Sometimes, high doses of medication are given to knock cancer cells out quickly. Other patients may be given an adjustment period with low doses, followed by higher doses. The progress of the therapy will be monitored with additional testing. If the cancer is not responding to the treatment, additional treatment options can be pursued. If it is, doctors can see if it is responding in a timely fashion.

During induction therapy, patients can experience a variety of side effects including nausea, confusion, fatigue, dizziness, vomiting, diarrhea, sensitivity to odors, and other symptoms, depending on the medication being used and the dosage. Sometimes, treatments are provided to mitigate the side effects and make the patient more comfortable. Anti-nausea drugs are commonly prescribed with cancer treatments and patients may also consult with a nutritionist to address loss of appetite and ensure that they get enough nutrients during treatment.

After induction therapy comes consolidation therapy, where doctors attempt to kill off the remainder of the cancer cells to achieve remission. If the cancer goes into remission, maintenance therapy is used to keep the cancer at bay. The success of these therapies varies from patient to patient and is dependent on a wide range of factors. Patients can increase their chances of a good prognosis by getting as much information as possible about treatment options so they can reach an informed decision and following medical orders closely, taking medications as directed, and being alert to early warning signs of complications.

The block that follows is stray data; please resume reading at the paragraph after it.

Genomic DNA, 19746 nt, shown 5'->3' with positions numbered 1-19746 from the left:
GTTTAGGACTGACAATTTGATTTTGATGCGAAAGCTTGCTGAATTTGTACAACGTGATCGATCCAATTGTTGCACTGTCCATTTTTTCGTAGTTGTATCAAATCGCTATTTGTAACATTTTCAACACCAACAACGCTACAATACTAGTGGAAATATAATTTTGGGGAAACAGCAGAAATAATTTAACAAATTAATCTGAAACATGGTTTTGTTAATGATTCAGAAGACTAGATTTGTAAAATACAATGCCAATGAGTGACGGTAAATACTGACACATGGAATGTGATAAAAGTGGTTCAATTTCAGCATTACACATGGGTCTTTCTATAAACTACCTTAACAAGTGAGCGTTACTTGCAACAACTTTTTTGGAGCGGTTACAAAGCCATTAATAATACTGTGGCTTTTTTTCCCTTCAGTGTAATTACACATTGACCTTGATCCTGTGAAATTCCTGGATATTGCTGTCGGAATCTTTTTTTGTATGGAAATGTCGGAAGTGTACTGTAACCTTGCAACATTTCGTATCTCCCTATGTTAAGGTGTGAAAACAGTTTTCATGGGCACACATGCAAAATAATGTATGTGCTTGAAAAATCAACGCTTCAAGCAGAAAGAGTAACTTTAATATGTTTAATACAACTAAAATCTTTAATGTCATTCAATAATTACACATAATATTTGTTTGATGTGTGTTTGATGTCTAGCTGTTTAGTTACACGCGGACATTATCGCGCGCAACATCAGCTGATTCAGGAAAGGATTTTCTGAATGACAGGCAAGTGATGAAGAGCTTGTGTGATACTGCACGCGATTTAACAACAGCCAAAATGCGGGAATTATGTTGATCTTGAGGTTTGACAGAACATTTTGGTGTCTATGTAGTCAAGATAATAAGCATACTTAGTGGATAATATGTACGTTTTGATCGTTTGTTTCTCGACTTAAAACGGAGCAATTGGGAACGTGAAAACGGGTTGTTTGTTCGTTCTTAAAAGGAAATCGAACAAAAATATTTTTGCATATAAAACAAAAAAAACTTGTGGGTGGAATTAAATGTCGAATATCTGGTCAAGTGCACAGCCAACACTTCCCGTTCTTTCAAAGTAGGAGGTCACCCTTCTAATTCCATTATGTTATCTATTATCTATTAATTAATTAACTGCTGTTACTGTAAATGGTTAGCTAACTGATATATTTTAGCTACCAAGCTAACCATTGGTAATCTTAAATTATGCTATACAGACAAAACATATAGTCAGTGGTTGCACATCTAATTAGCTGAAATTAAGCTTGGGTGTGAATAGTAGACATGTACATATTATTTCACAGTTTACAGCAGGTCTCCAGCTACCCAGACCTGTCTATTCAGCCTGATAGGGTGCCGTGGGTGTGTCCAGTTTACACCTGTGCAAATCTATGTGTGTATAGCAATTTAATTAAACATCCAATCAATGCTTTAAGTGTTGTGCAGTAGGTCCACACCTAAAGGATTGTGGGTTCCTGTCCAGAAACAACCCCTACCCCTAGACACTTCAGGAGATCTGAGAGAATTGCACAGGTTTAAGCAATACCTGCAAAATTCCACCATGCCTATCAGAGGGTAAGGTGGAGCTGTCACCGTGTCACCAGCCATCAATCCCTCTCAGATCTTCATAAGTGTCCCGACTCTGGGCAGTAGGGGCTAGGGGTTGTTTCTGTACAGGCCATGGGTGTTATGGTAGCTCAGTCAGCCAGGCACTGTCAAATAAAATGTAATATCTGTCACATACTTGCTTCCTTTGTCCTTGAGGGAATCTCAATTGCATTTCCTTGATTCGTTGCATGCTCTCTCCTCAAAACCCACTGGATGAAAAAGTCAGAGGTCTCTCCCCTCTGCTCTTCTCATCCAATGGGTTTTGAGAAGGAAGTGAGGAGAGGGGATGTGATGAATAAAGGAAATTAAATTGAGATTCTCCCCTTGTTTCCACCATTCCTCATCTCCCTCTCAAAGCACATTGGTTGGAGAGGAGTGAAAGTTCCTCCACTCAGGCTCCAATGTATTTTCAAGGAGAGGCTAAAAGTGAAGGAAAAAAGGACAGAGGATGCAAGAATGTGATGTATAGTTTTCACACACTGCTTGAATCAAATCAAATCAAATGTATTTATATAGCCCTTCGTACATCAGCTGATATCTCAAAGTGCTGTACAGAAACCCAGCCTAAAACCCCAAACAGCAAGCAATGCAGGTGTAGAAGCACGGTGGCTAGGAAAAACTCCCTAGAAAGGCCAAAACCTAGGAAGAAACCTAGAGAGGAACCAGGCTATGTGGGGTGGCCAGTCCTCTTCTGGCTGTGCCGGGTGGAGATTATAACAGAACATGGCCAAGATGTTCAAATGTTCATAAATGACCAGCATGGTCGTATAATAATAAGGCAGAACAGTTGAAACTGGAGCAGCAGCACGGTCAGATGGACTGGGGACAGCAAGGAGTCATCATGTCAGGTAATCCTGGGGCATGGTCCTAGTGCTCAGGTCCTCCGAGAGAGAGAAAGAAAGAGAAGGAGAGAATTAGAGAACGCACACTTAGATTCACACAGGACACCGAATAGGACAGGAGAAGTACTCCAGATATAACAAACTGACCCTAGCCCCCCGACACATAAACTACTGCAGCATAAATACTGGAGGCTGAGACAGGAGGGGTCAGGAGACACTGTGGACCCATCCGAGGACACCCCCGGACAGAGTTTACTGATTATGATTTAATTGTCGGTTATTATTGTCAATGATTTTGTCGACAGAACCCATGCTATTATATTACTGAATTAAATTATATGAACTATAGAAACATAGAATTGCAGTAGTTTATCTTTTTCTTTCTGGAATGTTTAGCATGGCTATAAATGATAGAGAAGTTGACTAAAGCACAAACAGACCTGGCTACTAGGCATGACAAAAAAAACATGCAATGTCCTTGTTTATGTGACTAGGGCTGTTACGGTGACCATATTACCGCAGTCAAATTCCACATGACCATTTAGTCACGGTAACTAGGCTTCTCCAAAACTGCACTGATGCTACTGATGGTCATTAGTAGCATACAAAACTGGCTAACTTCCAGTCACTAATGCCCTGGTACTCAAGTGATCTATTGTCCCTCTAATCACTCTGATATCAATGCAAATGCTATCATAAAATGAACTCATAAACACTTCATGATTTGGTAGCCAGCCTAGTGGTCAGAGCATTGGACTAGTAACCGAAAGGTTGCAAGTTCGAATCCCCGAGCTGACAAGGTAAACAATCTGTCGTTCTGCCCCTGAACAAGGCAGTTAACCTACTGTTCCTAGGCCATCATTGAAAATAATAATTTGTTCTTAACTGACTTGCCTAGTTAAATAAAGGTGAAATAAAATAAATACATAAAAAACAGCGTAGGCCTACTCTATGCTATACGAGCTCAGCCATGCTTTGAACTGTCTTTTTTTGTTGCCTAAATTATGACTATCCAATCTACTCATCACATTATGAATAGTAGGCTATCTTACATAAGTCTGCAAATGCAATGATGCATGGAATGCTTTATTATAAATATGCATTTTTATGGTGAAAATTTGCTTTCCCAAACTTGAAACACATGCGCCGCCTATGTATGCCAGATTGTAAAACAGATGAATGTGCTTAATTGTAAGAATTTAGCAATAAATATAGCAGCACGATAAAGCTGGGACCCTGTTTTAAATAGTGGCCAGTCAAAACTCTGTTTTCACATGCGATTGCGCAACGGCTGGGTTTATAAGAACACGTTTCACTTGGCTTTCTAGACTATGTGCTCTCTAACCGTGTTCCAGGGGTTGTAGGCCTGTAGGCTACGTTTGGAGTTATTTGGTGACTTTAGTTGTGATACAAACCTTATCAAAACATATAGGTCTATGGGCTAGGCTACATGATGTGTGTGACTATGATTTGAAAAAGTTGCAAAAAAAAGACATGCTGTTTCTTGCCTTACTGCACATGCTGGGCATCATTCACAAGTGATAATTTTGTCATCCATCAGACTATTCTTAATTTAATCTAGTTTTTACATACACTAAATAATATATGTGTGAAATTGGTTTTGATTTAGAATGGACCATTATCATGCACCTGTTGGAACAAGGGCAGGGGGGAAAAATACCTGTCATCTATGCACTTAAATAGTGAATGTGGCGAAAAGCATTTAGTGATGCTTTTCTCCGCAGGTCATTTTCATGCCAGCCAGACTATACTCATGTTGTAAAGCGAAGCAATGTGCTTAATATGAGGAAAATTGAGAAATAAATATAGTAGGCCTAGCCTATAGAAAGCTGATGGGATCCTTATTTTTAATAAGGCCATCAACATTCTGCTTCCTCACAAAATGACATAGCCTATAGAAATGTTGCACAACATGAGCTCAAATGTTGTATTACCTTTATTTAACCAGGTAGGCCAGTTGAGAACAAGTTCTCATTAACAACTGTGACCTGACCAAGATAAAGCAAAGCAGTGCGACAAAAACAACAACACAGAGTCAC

WiseGeek is dedicated to providing accurate and trustworthy information. We carefully select reputable sources and employ a rigorous fact-checking process to maintain the highest standards. To learn more about our commitment to accuracy, read our editorial process.
Mary McMahon
By Mary McMahon

Ever since she began contributing to the site several years ago, Mary has embraced the exciting challenge of being a WiseGeek researcher and writer. Mary has a liberal arts degree from Goddard College and spends her free time reading, cooking, and exploring the great outdoors.

Discussion Comments
By TrogJoe19 — On Feb 21, 2011

Idarubicin is a chemical that is often used in dealing with cancer in induction therapy. This drug gets at the very core of cancerous DNA growths and prevents the protein signals from transmitting and multiplying the leukemic growths.

By BioNerd — On Feb 21, 2011


Some also find this to be a helpful practice to help stop smoking and so lower the risk of cancer due to smoke. Coming into contact with subconscious habits and addictions can help you to elicit them and address them, so that they don't haunt you anymore and you don't feel a need to continue smoking.

By dbuckley212 — On Feb 18, 2011

Some believe that free self hypnosis is of medical significance and can contribute to well being, specifically cancer prevention. There are many paranormal practices which aim at faith healing and elimination of pain via prayer or meditation.

By arod2b42 — On Feb 15, 2011

Induction chemotherapy is a painful and difficult technique which is nevertheless effective in keeping cancerous cells from metastasizing. This keeps the cancer in a focused place and enables effective elimination of it.

Mary McMahon
Mary McMahon

Ever since she began contributing to the site several years ago, Mary has embraced the exciting challenge of being a...

Learn more
WiseGeek, in your inbox

Our latest articles, guides, and more, delivered daily.

WiseGeek, in your inbox

Our latest articles, guides, and more, delivered daily.